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A (k) =the closed interval [-10+Sin [k], 10+Sin [k]] How do I can create a list of the first 20 of such interval The find the intersection of the first 14 of them

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  • $\begingroup$ Is k integer? Use Range and IntervalIntersetcion[] $\endgroup$ – Dr. belisarius Dec 1 '13 at 17:01
  • $\begingroup$ Yes k is an integer number $\endgroup$ – mais Dec 1 '13 at 17:07
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c = IntervalIntersection @@ (Array[ Interval[{-10 + Sin[#], 10 + Sin[#]}] &, {20}][[;; 14]])

Graphics[{Array[Line[{{-10 + Sin[#], #}, {10 + Sin[#], #}}] &, {14}], 
         Red, c /. Interval[{x_, y_}] -> Line@{{x, 0}, {y, 0}}}]

Mathematica graphics

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The code

ak = N[Table[Interval[{-10 + Sin[k], 10 + Sin[k]}], {k, 1, 20}]];

computes the first 20 as intervals. Remove the N[ ] wrapper for the exact values. You can then compute the intersection of the first 14 as closed intervals with

IntervalIntersection @@ ak[[1;;14]]

Finally this is the correct intersection: Interval[{-9.00939, 9.00001}]

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  • $\begingroup$ What's @ means? ? $\endgroup$ – mais Dec 1 '13 at 17:14
  • $\begingroup$ @Nana @@ -Apply. Difference between @ and @@. $\endgroup$ – Kuba Dec 1 '13 at 17:14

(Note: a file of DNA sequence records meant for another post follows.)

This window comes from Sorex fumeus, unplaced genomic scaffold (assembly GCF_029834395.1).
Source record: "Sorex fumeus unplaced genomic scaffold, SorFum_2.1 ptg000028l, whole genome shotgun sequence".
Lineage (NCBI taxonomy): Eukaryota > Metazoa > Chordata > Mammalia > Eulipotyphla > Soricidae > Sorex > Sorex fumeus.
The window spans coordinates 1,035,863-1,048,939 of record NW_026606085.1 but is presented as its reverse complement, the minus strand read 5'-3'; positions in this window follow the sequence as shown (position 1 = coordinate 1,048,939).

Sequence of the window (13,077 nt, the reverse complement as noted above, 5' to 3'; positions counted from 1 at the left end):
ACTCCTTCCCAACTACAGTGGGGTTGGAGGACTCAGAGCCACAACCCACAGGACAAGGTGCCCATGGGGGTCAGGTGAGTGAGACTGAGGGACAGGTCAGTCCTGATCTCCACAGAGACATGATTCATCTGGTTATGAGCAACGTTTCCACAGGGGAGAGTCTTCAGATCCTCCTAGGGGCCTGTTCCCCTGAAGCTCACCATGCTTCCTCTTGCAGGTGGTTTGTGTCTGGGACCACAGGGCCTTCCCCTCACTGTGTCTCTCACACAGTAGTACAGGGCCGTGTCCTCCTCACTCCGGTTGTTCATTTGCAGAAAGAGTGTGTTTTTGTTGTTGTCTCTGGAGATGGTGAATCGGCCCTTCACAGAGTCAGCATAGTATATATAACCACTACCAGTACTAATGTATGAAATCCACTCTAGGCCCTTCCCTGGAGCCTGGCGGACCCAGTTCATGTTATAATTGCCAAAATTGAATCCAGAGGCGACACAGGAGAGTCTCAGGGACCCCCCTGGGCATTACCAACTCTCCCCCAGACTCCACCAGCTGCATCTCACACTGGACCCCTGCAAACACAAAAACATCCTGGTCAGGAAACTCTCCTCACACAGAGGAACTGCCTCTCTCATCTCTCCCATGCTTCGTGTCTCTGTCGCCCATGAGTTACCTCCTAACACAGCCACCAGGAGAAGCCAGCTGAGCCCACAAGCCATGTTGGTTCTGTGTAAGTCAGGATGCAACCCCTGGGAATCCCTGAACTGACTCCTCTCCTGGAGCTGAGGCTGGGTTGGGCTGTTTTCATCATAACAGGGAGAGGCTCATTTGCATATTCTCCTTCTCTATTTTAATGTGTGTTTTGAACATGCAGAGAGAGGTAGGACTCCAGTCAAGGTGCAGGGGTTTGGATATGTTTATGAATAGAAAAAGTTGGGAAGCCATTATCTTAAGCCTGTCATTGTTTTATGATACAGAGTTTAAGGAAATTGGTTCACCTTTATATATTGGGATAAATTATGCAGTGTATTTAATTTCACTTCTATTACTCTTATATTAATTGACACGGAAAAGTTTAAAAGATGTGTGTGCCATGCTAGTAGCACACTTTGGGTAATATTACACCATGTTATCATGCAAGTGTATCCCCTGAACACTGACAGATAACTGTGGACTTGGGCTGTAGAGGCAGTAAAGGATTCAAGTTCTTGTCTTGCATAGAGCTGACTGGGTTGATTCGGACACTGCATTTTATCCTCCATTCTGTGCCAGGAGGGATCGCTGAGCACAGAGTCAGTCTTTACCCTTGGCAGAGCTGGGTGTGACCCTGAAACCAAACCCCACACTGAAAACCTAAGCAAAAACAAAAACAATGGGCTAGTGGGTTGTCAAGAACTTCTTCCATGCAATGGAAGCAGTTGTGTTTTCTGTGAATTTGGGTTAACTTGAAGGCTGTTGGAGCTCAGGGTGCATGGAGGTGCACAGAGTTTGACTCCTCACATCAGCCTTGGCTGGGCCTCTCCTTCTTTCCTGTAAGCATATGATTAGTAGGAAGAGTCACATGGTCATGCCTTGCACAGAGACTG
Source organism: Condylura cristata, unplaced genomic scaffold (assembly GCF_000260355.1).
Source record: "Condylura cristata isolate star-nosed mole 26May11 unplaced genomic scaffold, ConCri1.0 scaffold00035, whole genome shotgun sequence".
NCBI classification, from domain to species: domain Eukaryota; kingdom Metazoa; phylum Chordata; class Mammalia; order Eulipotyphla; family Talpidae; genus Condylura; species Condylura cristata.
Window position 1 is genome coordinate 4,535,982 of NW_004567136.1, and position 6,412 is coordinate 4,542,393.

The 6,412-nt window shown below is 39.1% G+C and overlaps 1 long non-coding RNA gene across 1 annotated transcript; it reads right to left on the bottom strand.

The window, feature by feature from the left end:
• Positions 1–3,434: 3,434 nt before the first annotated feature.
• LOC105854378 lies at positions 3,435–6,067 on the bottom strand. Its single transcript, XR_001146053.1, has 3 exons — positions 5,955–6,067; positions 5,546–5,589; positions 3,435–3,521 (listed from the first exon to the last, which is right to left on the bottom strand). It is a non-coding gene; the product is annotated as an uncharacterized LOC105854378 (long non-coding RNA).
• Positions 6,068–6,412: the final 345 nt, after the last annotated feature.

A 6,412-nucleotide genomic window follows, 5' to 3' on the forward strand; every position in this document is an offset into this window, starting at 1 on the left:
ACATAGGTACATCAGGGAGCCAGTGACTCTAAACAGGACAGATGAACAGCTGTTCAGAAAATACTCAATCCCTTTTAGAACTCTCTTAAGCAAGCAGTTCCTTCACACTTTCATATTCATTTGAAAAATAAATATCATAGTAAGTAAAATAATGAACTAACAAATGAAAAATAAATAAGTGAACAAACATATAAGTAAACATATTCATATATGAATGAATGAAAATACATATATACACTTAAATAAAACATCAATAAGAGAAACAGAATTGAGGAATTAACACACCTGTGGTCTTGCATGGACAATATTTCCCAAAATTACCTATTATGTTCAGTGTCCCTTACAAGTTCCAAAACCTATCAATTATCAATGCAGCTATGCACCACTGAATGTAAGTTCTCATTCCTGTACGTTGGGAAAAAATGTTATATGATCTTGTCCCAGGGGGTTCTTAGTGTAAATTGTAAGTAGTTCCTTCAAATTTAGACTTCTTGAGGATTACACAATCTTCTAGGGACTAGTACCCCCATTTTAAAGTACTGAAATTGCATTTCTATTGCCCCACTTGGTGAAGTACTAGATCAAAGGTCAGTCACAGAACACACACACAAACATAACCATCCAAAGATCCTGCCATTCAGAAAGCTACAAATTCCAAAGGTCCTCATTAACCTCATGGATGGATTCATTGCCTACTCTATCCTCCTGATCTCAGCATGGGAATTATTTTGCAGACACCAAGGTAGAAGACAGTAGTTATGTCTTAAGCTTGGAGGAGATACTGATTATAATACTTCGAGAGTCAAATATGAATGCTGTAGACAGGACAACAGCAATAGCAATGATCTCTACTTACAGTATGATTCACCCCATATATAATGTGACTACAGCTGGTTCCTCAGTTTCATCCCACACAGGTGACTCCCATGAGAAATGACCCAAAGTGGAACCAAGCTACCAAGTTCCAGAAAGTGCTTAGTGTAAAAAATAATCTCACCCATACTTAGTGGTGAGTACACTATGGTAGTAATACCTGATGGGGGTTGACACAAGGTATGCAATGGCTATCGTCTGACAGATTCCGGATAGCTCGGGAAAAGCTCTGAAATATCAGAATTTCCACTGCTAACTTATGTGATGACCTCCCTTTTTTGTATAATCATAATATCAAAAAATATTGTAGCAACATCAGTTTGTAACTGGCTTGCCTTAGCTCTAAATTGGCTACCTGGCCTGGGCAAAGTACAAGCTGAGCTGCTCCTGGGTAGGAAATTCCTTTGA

• $\begingroup$ .. thank you :-) $\endgroup$ – mais Dec 1 '13 at 17:18
  • $\begingroup$ I see the problem 1 sec $\endgroup$ – J. W. Perry Dec 1 '13 at 17:20
  • $\begingroup$ I'm really confuse now... what is the corect code in this case? $\endgroup$ – mais Dec 1 '13 at 17:21
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We can use properties of Interval earlier:

f = Sin[#] + Interval[{-10, 10}]&;
IntervalIntersection @@ Array[f, 14] // N
Interval[{-9.00939, 9.00001}]
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You can answer this question without knowing anything about interval functions: the intersection of all the intervals is the interval between (10-largest value of Sin) and (10+smallest value of Sin). With Sin assuming integer values between 1 and 14, this is:

{10 - Max[Sin[Range[14]]], 10 + Min[Sin[Range[14]]]}
{10 - Sin[14], 10 + Sin[11]}//N
{9.00939, 9.00001}
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